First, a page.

Neutropenia and anemia with reduced serum vitamin B12

Authors

  • Rajesh Krishna,

    1. Department of Haematology, Imperial College Healthcare NHS Trust, Hammersmith Hospital, Ducane Road, London W12 0HS, UK
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  • Emma O'Donovan,

    1. Department of Haematology, Imperial College Healthcare NHS Trust, Hammersmith Hospital, Ducane Road, London W12 0HS, UK
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  • Barbara J. Bain

    Corresponding author
    1. Department of Haematology, St Mary's Hospital Campus of Imperial College Faculty of Medicine, St Mary's Hospital, Praed Street, London, W2 1NY, UK
    • Department of Haematology, St Mary's Hospital Campus of Imperial College, Faculty of Medicine, St Mary's Hospital, Praed Street, London, W2 1NY
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  • Conflict of interest: Nothing to report

1

Illustration 1.

A 55-year-old man presented with excessive tiredness and shivering at night. Nothing of note was found on physical examination. He was known to suffer from Crohn's disease and 10 years previously had been found to be deficient in vitamin B12 and had been treated briefly. A full blood count on this occasion showed pancytopenia: WBC 0.9 × 109/l, neutrophils 0.1 × 109/l, hemoglobin concentration 8.5 g/dl, mean cell volume 96 fl and platelet count 219 × 109/l. Serum B12 was below the level that could be quantified by the laboratory, <83 ng/l (normal range 160-800), confirmed on a repeat specimen. His peripheral blood film showed occasional blast cells and no neutrophil hypersegmentation. A bone marrow aspirate showed an increase both of cytologically normal proerythroblasts and of other primitive cells that were more pleomorphic than the proerythroblasts and had less cytoplasmic basophilia. The pleomorphic cells constituted 60% of bone marrow cells. Some of the mature erythroblasts had megaloblastic features. In view of the marked reduction of serum B12, the question arose as to whether the patient had a significant B12 deficiency, a hematological malignancy or both. Careful examination of the aspirate film showed some cells to contain Auer rods (Figure: red arrow, cell containing Auer rod; black arrow, proerythroblast, May–Grünwald–Giemsa). Sudan black B (SBB) staining confirmed the presence of Auer rods (Figure, inset) and showed some blast cells to have SBB-positive granules. A confident diagnosis of acute myeloid leukemia (AML) could therefore be made. The patient received daily vitamin B12 injections for 6 days with no alteration in counts and a repeat bone marrow examination showed that megaloblasts were still present. On flow cytometry the blast cells expressed CD13, CD33, CD34, CD117, HLA-DR and myeloperoxidase.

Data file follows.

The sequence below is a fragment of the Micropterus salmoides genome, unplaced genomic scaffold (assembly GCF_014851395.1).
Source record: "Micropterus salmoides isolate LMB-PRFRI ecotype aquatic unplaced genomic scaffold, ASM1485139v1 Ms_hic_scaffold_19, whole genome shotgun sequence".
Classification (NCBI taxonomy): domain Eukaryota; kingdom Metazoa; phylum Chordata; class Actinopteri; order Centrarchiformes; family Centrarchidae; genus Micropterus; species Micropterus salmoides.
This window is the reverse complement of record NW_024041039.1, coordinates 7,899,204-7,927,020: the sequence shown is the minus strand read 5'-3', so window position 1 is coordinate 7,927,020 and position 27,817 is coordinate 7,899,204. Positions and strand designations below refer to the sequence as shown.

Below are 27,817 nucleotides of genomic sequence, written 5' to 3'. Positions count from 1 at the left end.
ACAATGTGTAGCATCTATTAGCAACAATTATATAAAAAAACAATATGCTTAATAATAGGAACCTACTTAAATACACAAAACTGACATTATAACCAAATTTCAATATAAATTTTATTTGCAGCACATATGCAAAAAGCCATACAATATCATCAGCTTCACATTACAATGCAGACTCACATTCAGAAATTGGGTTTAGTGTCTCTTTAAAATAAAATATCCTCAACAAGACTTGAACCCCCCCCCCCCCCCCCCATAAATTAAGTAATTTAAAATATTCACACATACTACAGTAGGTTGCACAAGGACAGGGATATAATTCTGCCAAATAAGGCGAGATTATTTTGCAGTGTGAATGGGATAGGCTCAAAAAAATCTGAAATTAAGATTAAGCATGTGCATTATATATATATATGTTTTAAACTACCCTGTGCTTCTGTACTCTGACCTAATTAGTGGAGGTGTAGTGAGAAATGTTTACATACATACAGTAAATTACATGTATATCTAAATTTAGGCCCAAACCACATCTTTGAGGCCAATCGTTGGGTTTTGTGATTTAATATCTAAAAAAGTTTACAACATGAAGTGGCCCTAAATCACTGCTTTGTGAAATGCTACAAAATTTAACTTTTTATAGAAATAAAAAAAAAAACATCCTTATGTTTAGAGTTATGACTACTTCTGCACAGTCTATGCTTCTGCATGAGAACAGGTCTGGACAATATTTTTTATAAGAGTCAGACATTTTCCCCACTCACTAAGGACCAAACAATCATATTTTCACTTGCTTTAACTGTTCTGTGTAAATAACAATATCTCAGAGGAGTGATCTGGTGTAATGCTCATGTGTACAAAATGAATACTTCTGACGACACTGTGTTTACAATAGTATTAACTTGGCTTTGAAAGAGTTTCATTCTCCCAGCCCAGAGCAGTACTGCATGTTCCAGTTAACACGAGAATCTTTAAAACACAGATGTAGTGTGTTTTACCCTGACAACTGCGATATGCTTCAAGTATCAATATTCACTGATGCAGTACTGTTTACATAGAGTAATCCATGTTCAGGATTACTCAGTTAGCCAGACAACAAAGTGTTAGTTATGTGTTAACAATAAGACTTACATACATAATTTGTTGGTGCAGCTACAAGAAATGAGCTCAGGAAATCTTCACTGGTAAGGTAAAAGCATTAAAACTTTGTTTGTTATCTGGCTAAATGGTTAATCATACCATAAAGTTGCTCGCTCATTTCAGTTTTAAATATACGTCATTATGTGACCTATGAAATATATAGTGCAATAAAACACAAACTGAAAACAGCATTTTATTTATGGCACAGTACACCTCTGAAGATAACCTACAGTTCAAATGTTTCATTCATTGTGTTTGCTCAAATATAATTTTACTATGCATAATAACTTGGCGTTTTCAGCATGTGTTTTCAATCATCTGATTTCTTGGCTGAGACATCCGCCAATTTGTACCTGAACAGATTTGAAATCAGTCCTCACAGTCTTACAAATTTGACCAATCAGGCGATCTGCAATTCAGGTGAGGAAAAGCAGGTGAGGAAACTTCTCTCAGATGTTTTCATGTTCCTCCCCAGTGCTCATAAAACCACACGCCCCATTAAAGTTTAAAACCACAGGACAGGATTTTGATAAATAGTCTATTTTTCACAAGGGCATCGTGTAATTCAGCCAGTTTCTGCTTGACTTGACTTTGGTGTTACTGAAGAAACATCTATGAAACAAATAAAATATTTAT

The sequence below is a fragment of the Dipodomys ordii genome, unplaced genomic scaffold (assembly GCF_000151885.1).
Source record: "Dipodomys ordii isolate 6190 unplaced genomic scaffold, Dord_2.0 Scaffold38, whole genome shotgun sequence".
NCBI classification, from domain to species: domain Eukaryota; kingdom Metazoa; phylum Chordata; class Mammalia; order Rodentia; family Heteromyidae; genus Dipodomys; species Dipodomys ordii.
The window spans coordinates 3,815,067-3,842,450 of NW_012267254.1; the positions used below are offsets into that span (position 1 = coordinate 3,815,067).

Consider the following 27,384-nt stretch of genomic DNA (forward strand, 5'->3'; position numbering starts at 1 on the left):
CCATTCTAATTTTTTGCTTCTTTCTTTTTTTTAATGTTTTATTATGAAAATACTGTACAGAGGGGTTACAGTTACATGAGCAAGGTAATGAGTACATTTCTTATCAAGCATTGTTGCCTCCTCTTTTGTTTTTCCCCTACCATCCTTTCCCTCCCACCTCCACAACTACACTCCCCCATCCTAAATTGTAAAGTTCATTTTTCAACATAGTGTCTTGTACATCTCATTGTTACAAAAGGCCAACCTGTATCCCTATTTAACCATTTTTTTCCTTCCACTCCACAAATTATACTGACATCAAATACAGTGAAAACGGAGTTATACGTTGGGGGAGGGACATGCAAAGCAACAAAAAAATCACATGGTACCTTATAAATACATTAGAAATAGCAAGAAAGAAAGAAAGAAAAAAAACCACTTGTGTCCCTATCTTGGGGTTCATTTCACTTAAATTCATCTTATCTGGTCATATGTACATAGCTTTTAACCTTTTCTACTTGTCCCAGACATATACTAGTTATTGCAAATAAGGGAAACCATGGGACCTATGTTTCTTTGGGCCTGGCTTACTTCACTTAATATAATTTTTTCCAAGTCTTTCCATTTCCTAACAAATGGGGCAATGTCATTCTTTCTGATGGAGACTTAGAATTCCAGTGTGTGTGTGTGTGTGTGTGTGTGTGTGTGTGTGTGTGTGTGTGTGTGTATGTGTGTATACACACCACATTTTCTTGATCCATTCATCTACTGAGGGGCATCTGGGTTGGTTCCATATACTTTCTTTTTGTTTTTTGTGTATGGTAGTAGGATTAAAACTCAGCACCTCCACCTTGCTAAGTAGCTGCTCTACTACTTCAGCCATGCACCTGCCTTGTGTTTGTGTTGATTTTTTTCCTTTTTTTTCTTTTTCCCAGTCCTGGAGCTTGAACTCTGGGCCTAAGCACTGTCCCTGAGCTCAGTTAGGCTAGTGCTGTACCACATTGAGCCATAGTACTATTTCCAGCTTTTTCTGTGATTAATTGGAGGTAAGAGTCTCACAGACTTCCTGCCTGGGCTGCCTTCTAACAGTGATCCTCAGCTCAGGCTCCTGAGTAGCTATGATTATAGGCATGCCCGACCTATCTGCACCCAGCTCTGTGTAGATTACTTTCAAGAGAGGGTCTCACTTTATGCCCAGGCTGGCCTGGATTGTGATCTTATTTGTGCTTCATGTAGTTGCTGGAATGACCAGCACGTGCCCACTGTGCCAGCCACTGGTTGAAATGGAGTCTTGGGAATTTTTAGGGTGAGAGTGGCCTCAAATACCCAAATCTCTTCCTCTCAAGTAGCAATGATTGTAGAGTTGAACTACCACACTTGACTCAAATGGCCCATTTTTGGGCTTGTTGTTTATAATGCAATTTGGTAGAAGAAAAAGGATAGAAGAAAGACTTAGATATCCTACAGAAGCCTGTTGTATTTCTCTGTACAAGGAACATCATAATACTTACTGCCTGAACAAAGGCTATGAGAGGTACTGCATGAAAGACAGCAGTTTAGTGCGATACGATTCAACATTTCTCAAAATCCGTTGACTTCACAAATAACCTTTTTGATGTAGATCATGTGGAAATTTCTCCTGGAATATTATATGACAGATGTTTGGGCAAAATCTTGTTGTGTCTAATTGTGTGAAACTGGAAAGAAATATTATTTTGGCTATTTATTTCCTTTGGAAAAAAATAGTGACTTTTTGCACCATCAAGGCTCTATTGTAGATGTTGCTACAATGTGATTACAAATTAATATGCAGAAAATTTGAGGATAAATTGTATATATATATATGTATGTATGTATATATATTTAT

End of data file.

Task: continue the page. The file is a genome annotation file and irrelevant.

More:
Misdiagnosis of severe megaloblastic anaemia as erythroleukemia is a well recognized pitfall. In this patient there was the potential for misdiagnosis of AML as megaloblastic anemia. However the blood count would have been very atypical for B12 deficiency since the neutropenia was severe and yet there was no thrombocytopenia. The detection of Auer rods permitted an unequivocal diagnosis. It is quite likely that there was no tissue deficiency of B12 despite the low serum concentration. Tissue delivery of vitamin B12 depends on transcobalamin concentration whereas assays are measuring also vitamin B12 bound to haptocorrin.

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